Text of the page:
FYI: Paula Zibasa

FYI: Paula Zibasa

photos: moritz ablinger, marcus skin, georg lindacher, boris beyer, jennifer lang

Introduce yourself:

Hey! My name is Paula Zibasa, and I’m 23 years old. I’m originally from Latvia, a very small country in Europe, but I grew up in Innsbruck, Austria.

What do you do for a living?

Currently, I don’t make enough money to do mountain biking for a living, so I do little jobs for a couple of months to keep living the dream. Mostly, it’s shooting or coaching jobs, which are fun, so I feel very fortunate!

How did you get involved in riding?

It was a love/hate relationship. I started racing BMX very young, but I wouldn’t say I liked it. Later on, my parents signed me up for a Downhill youth camp, which was the best thing ever. A couple of years later, I raced my first Junior DH World Cup, won it, and kept racing until 2019, but unfortunately, at that time, I found myself in a very discouraging environment.

I didn’t touch my DH bike until the start of this year, and in the meantime, by riding my DJ bike, Enduro, and even a Road bike, I discovered my passion again. No matter what I do later in life, I’ll always be surrounded by bikes because I don’t know it any other way!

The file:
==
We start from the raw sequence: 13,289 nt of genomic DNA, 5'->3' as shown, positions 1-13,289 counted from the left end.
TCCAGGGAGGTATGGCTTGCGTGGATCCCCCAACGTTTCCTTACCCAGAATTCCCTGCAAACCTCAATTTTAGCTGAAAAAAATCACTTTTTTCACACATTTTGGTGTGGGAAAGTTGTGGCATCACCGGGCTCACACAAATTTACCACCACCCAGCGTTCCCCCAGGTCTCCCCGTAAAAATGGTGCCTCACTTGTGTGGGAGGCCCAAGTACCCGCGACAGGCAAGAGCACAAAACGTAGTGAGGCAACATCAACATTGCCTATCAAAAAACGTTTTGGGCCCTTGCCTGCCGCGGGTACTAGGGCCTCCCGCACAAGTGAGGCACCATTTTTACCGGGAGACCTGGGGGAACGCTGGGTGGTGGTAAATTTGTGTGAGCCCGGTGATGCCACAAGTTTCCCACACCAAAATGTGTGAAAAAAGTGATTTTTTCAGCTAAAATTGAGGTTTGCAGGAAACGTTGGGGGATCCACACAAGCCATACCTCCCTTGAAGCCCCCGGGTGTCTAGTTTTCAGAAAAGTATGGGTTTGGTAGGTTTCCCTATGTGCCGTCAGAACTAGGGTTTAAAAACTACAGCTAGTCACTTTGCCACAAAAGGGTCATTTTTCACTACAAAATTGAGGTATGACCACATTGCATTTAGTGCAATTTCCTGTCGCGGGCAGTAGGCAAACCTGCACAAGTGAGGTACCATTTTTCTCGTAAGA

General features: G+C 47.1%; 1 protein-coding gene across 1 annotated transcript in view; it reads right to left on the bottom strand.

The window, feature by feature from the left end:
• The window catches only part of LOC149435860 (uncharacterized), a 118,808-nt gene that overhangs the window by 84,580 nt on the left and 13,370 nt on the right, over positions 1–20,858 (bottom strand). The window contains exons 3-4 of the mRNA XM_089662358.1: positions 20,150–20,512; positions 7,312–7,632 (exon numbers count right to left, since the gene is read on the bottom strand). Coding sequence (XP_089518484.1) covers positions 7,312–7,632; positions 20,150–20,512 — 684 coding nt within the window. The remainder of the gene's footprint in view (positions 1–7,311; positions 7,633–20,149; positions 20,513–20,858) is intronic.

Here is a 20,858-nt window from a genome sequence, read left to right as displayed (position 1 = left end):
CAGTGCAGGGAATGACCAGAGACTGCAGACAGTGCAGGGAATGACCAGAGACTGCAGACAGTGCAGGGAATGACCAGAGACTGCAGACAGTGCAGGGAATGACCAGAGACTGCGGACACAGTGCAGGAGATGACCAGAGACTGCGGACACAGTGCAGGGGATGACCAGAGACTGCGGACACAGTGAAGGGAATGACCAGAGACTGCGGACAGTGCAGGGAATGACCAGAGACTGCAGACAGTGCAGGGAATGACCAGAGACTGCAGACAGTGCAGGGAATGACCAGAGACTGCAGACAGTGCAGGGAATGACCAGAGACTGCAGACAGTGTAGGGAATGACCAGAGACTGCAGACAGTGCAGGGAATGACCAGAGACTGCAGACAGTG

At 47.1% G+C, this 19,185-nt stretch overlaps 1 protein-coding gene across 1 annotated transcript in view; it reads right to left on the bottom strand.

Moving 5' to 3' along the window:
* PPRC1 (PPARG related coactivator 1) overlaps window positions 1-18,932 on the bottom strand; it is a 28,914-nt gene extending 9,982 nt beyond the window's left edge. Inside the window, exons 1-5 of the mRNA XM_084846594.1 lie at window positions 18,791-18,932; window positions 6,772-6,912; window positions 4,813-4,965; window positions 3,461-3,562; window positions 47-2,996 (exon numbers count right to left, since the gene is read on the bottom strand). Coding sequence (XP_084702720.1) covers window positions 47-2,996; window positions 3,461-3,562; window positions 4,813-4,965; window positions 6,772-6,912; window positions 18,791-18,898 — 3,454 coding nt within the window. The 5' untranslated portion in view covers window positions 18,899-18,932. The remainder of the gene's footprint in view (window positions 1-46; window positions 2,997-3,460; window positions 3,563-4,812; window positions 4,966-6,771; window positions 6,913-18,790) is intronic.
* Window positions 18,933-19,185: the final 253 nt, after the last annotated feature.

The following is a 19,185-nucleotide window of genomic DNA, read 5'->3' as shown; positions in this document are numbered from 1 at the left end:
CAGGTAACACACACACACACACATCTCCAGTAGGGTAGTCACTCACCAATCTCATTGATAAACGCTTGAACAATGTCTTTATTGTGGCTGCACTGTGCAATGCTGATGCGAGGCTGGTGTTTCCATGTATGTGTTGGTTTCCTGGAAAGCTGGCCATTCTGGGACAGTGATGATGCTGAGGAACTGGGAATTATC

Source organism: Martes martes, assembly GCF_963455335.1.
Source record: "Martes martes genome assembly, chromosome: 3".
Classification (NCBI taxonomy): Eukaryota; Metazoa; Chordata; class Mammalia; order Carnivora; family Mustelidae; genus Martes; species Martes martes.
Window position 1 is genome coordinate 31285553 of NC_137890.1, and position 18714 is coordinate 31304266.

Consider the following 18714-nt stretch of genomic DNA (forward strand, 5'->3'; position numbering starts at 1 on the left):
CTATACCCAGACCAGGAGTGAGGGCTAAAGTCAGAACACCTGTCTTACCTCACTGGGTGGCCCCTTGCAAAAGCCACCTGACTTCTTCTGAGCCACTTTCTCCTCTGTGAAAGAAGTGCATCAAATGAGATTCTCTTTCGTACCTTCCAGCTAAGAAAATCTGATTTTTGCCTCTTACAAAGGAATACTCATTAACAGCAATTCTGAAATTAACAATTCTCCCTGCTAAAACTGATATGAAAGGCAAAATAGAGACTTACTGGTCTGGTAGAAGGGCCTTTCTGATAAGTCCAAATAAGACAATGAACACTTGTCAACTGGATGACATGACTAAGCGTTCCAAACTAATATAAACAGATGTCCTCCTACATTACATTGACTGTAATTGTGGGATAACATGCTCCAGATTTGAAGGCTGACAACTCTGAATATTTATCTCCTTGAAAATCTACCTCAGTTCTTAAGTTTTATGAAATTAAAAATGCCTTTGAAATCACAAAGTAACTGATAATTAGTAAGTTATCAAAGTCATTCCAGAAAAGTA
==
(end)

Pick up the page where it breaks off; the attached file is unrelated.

© Moritz Ablinger
© Marcus Skin

What have you been up to lately?

I’m currently in New Zealand, training and riding a lot. I want to be a little more prepared for the upcoming season, and Crankworx Rotorua is just around the corner.

Do you have any other interests besides riding? Are there any other activities or hobbies that you do?

All my bikes keep me very occupied most of the time, but I love film photography. It’s about being thoughtful and choosing every shot wisely. You have to consider the film, the light, and the settings have to be very precise. It’s a slow process in a very rushed world.

Besides that, I spend a lot of time in nature, whether hiking, skiing, or surfing; something about it makes me feel very connected to nature and keeps my head clear. It’s very easy to disconnect.

What’s the best and worst part about riding, if there’s any?

The best part about riding for me is that I’m in the moment as soon as I drop in on a trail, with no thoughts, just pure joy. It’s like meditating but in such a fun way. The worst part is the injuries; it’s part of the sport but time-consuming, expensive, and mentally draining.

© Moritz Ablinger
© Georg Lindacher

What inspires you and keeps you motivated?

The space and possibility of improvement. I’m not even close to where I want to be in biking, and that keeps me going. But also to be within the moment and be grateful for each day. I’m surrounded by a handful of very supportive and caring people, and their belief keeps me motivated every day.

How’s the biking scene in your area?

For most of my life, I’ve lived in Innsbruck, and the community is slowly growing; there are a lot of very motivated mountain bikers, but unfortunately, the city is not willing to invest a lot in biking or more legal trails, which makes it really hard because there’s not a lot of variety of trails.

© Moritz Ablinger

Which is the best place you’ve been to for riding?